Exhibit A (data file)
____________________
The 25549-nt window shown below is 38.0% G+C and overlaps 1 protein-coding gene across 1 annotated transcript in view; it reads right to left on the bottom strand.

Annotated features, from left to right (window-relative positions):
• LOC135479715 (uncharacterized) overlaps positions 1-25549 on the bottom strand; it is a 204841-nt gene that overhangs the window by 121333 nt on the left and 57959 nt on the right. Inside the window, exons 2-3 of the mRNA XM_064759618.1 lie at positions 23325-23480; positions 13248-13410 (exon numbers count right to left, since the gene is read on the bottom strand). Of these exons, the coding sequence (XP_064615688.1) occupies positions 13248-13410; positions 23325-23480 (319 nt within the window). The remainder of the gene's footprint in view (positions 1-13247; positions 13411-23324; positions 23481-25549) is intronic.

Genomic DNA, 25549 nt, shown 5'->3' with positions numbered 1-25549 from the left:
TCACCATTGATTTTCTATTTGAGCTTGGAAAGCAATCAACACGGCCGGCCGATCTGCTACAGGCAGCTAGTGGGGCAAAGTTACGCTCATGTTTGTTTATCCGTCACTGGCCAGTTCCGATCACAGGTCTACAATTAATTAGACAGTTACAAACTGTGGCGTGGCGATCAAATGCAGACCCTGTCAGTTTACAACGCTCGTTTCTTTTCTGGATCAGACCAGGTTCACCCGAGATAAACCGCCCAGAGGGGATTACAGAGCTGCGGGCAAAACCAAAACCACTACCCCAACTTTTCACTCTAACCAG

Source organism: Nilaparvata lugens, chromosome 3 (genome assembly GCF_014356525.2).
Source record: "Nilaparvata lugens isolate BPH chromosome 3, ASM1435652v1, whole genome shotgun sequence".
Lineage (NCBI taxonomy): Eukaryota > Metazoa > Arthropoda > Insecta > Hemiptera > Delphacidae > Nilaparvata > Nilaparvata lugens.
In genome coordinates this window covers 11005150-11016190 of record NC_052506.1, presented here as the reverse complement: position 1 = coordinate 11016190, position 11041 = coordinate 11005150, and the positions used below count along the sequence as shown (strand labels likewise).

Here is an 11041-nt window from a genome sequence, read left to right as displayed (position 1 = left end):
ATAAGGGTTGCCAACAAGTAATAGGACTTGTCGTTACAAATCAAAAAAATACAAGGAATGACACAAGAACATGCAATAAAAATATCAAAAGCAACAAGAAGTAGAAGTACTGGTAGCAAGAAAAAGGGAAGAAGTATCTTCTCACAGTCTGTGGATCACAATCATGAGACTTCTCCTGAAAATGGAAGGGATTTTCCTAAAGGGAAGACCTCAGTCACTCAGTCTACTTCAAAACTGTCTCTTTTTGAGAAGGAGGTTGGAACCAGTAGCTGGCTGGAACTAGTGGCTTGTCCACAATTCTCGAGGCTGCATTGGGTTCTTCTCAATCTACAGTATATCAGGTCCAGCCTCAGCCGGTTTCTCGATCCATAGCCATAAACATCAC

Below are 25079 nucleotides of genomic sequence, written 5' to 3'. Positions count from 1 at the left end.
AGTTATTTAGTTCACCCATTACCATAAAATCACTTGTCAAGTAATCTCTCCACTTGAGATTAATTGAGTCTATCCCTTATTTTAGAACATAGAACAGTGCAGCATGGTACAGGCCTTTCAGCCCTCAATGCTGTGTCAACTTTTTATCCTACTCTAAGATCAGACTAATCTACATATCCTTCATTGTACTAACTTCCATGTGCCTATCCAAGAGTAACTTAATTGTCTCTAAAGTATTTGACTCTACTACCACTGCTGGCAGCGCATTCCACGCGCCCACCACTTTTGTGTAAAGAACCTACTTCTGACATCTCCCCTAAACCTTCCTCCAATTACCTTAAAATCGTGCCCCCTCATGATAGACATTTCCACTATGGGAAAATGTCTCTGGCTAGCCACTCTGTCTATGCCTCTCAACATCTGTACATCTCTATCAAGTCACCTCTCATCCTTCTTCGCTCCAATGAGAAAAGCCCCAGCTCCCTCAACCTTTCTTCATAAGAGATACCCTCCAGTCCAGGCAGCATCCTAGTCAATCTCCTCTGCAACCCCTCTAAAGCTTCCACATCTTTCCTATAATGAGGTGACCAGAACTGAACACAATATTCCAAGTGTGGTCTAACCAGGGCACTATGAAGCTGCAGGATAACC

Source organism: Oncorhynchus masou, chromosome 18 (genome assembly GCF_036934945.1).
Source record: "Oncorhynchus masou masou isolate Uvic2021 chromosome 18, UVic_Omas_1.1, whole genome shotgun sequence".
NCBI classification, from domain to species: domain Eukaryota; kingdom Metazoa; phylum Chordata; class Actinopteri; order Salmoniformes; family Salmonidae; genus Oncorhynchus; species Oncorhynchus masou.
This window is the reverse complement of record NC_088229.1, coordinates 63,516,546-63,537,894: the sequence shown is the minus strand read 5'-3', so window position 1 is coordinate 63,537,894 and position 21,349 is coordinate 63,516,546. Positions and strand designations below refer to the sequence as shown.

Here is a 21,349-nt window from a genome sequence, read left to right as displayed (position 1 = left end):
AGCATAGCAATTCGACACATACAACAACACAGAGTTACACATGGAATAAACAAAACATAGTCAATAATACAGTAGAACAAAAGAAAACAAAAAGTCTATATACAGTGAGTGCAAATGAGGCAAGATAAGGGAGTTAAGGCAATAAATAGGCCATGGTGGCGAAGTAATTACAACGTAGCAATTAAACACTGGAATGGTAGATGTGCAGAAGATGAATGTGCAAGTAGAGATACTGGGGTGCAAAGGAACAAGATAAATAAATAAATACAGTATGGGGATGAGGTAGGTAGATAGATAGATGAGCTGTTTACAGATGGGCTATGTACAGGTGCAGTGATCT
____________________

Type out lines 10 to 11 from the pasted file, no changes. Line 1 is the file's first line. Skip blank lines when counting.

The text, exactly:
Here is an 11041-nt window from a genome sequence, read left to right as displayed (position 1 = left end):
ATAAGGGTTGCCAACAAGTAATAGGACTTGTCGTTACAAATCAAAAAAATACAAGGAATGACACAAGAACATGCAATAAAAATATCAAAAGCAACAAGAAGTAGAAGTACTGGTAGCAAGAAAAAGGGAAGAAGTATCTTCTCACAGTCTGTGGATCACAATCATGAGACTTCTCCTGAAAATGGAAGGGATTTTCCTAAAGGGAAGACCTCAGTCACTCAGTCTACTTCAAAACTGTCTCTTTTTGAGAAGGAGGTTGGAACCAGTAGCTGGCTGGAACTAGTGGCTTGTCCACAATTCTCGAGGCTGCATTGGGTTCTTCTCAATCTACAGTATATCAGGTCCAGCCTCAGCCGGTTTCTCGATCCATAGCCATAAACATCAC